Whilst there may be four main types of telephony, these are not equally adopted, nor do they represent a logical journey e.g. organisations don’t start with traditional telephony, progress through IP telephony, service provider hosted telephony and ultimately reach Hosted UCaaS.
It is important to also note that many organisations have more than one voice solution deployed. Therefore, for the purposes of this white paper, we are focusing on the main solution deployed by organisations e.g. the solution most widely used in the organisation, ignoring pockets of other usage types that almost certainly occur.
With these principles in mind, TNC’s research shows the most common journey taken by most organisations so far is from traditional telephony to IP telephony, and there they have remained. There certainly has been some take up of service provider hosted telephony, but this is a relatively niche pursuit. Even more niche is Hosted UCaaS.
The next logical question therefore is why is this the state of the market?
TNC’s research in this area is very clear:
- Organisations move from traditional telephony for very many reasons – to reduce costs, to gain flexiblity, to deploy new functionality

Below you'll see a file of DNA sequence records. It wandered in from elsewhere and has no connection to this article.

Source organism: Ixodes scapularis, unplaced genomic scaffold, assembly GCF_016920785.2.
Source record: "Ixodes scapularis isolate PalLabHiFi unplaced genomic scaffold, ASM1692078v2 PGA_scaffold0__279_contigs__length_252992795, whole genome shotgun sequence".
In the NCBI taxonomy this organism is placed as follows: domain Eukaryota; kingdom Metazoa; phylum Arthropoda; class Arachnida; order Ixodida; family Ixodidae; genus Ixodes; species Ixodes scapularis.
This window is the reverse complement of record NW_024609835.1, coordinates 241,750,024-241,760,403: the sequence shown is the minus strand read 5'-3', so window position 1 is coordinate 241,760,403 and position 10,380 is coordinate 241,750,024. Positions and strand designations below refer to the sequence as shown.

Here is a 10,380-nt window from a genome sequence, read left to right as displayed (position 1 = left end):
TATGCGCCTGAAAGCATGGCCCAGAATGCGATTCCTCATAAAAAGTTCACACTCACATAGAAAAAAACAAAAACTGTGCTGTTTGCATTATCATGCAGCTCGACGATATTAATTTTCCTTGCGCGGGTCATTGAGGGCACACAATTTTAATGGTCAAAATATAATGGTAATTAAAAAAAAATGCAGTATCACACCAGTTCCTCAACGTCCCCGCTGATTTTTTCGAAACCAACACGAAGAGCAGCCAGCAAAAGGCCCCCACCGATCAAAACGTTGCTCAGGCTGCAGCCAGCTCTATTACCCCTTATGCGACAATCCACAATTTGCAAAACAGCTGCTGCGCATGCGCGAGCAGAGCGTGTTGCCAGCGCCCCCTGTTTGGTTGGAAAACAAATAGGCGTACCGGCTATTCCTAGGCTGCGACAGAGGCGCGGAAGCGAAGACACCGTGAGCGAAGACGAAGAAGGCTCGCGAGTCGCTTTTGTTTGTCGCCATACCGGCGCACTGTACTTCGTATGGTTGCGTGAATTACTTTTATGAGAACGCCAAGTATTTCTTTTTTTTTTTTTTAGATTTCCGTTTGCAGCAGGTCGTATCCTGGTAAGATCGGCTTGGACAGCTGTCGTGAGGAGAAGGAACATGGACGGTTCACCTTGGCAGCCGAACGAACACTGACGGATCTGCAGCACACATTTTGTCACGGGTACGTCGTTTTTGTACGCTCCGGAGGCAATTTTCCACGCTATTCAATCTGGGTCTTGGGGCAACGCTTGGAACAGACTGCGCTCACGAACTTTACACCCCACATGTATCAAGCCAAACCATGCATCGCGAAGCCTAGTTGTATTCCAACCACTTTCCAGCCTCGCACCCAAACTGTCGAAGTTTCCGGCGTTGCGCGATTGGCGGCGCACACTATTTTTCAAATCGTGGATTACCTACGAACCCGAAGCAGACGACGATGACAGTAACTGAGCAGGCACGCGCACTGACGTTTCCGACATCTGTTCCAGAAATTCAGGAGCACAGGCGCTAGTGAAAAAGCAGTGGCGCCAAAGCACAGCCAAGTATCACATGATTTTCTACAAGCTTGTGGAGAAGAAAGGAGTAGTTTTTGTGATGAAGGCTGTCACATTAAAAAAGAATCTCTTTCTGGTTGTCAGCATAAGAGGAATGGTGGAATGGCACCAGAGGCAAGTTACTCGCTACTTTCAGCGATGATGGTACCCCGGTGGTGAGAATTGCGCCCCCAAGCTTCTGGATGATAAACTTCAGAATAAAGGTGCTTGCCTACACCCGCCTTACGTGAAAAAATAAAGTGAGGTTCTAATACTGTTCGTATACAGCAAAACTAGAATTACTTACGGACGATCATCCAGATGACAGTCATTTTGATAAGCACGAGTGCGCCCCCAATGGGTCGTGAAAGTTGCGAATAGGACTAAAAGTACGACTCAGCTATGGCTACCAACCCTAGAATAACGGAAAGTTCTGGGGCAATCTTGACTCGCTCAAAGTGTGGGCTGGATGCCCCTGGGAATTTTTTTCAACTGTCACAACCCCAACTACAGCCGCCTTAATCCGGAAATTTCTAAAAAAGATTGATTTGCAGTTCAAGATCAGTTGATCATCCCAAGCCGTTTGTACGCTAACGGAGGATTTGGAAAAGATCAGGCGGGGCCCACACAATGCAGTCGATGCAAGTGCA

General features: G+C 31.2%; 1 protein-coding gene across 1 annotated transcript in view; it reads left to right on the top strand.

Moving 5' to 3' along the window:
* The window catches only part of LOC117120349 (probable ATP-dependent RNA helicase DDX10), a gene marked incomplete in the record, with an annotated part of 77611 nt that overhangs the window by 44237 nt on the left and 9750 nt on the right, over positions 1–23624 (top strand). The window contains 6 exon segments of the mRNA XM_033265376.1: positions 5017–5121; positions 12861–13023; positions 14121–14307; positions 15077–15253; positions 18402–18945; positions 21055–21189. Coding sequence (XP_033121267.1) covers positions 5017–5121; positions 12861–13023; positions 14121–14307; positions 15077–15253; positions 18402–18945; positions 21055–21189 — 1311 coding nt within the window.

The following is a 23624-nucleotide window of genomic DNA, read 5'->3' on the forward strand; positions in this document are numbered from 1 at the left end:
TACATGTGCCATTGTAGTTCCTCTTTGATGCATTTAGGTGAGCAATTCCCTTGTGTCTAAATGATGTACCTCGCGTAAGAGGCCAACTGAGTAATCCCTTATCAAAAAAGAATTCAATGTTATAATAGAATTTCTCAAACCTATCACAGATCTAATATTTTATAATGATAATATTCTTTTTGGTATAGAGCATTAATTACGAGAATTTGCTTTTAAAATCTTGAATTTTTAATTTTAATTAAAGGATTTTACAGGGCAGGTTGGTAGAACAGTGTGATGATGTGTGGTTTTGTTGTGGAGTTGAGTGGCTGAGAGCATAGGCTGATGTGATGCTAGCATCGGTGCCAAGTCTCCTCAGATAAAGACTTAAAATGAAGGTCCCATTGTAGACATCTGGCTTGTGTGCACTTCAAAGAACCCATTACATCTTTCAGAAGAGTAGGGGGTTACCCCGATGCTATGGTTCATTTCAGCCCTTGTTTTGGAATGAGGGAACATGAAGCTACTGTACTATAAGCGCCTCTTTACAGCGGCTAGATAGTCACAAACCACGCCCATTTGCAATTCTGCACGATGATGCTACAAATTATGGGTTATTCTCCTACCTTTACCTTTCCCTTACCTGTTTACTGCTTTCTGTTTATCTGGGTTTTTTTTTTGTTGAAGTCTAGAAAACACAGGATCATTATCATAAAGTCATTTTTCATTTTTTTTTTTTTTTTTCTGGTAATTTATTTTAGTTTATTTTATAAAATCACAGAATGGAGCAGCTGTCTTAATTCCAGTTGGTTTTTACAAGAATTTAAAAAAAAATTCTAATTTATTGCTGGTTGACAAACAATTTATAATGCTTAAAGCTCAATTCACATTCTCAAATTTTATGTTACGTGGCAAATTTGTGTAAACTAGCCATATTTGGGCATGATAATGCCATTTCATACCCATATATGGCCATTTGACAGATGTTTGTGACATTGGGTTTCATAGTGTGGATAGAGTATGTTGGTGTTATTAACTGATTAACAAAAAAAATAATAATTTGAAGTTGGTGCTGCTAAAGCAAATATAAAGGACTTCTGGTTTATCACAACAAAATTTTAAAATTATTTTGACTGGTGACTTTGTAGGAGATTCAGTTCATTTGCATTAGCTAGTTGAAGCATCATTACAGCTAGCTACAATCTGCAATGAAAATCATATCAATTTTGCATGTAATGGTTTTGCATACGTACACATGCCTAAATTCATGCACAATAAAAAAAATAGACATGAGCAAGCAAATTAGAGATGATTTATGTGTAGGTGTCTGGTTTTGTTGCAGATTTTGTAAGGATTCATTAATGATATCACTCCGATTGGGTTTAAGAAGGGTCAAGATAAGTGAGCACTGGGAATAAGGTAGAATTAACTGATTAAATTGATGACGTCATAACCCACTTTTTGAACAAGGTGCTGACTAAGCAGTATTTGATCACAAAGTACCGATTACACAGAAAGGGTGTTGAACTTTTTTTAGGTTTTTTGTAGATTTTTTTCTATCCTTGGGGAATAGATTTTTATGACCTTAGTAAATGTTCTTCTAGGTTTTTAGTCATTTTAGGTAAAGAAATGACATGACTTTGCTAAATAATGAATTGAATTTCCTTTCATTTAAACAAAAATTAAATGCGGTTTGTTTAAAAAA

- Organisations have historically found IP telephony attractive – replacing ISDN with SIP typically generates cost savings, and the solutions are generally as reliable as traditional telephony
- By contrast, organisations have not found service provider hosted telephony particularly attractive. The feedback TNC receives is that organisations find it expensive, lacking in flexibility (typically it is sold on long-term contracts with considerable “lock-in”), and TNC has also received a lot of feedback about the pain of migration and performance challenges in-life
So far, so clear – there are sensible reasons why most organisations have started a journey from traditional telephony, and why most of these organisations have alighted on IP telephony.
However, the question we want to answer in this white paper is whether organisations are now going to set sail on a journey to hosted UCaaS.
The good news is that TNC’s research on this question is also clear.
From a conceptual perspective, hosted UCaaS is extremely attractive. It aligns with the wider trends in IT of moving away from owning and operating infrastructure to consuming services on-demand, and it often involves service provider partners who may be part of the wider cloud strategy, such as Microsoft and Google.
However, TNC has identified a number of challenges which is putting many organisations off hosted UCaaS at the present time.